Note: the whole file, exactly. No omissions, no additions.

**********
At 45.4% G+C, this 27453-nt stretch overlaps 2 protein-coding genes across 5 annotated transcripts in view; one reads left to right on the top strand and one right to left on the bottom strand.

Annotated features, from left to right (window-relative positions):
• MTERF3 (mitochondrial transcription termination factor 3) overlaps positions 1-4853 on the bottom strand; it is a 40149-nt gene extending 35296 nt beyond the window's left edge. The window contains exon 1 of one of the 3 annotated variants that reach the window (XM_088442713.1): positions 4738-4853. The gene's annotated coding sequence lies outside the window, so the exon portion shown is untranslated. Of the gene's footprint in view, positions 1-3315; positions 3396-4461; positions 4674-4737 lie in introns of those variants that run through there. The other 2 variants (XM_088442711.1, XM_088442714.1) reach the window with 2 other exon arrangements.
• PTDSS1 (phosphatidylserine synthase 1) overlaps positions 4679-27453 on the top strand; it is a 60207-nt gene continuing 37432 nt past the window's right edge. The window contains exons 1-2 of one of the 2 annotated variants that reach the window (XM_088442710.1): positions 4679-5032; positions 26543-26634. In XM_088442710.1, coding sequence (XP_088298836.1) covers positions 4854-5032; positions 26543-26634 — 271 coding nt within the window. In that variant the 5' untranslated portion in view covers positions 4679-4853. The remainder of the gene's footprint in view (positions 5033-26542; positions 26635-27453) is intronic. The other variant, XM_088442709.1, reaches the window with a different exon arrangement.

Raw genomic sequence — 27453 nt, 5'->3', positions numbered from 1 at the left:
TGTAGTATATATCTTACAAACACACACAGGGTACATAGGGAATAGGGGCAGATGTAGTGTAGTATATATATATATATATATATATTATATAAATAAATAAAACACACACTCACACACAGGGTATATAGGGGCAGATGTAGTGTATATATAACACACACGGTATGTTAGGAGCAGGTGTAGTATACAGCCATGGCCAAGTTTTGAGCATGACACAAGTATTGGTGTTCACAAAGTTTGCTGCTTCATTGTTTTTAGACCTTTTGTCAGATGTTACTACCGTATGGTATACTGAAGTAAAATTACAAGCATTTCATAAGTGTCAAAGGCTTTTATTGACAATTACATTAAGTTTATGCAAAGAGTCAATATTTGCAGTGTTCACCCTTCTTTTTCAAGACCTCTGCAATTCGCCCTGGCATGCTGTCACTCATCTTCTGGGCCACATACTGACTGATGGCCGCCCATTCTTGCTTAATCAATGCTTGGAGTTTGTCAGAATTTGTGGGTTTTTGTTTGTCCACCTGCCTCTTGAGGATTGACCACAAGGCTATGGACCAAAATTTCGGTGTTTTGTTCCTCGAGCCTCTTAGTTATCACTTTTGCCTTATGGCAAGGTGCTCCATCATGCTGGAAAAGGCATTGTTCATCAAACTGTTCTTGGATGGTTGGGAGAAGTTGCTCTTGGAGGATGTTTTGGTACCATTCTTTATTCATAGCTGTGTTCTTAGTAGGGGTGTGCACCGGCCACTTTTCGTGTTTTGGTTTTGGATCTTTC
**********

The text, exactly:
At 45.4% G+C, this 27453-nt stretch overlaps 2 protein-coding genes across 5 annotated transcripts in view; one reads left to right on the top strand and one right to left on the bottom strand.

Annotated features, from left to right (window-relative positions):
• MTERF3 (mitochondrial transcription termination factor 3) overlaps positions 1-4853 on the bottom strand; it is a 40149-nt gene extending 35296 nt beyond the window's left edge. The window contains exon 1 of one of the 3 annotated variants that reach the window (XM_088442713.1): positions 4738-4853. The gene's annotated coding sequence lies outside the window, so the exon portion shown is untranslated. Of the gene's footprint in view, positions 1-3315; positions 3396-4461; positions 4674-4737 lie in introns of those variants that run through there. The other 2 variants (XM_088442711.1, XM_088442714.1) reach the window with 2 other exon arrangements.
• PTDSS1 (phosphatidylserine synthase 1) overlaps positions 4679-27453 on the top strand; it is a 60207-nt gene continuing 37432 nt past the window's right edge. The window contains exons 1-2 of one of the 2 annotated variants that reach the window (XM_088442710.1): positions 4679-5032; positions 26543-26634. In XM_088442710.1, coding sequence (XP_088298836.1) covers positions 4854-5032; positions 26543-26634 — 271 coding nt within the window. In that variant the 5' untranslated portion in view covers positions 4679-4853. The remainder of the gene's footprint in view (positions 5033-26542; positions 26635-27453) is intronic. The other variant, XM_088442709.1, reaches the window with a different exon arrangement.

Raw genomic sequence — 27453 nt, 5'->3', positions numbered from 1 at the left:
TGTAGTATATATCTTACAAACACACACAGGGTACATAGGGAATAGGGGCAGATGTAGTGTAGTATATATATATATATATATATATTATATAAATAAATAAAACACACACTCACACACAGGGTATATAGGGGCAGATGTAGTGTATATATAACACACACGGTATGTTAGGAGCAGGTGTAGTATACAGCCATGGCCAAGTTTTGAGCATGACACAAGTATTGGTGTTCACAAAGTTTGCTGCTTCATTGTTTTTAGACCTTTTGTCAGATGTTACTACCGTATGGTATACTGAAGTAAAATTACAAGCATTTCATAAGTGTCAAAGGCTTTTATTGACAATTACATTAAGTTTATGCAAAGAGTCAATATTTGCAGTGTTCACCCTTCTTTTTCAAGACCTCTGCAATTCGCCCTGGCATGCTGTCACTCATCTTCTGGGCCACATACTGACTGATGGCCGCCCATTCTTGCTTAATCAATGCTTGGAGTTTGTCAGAATTTGTGGGTTTTTGTTTGTCCACCTGCCTCTTGAGGATTGACCACAAGGCTATGGACCAAAATTTCGGTGTTTTGTTCCTCGAGCCTCTTAGTTATCACTTTTGCCTTATGGCAAGGTGCTCCATCATGCTGGAAAAGGCATTGTTCATCAAACTGTTCTTGGATGGTTGGGAGAAGTTGCTCTTGGAGGATGTTTTGGTACCATTCTTTATTCATAGCTGTGTTCTTAGTAGGGGTGTGCACCGGCCACTTTTCGTGTTTTGGTTTTGGATCTTTC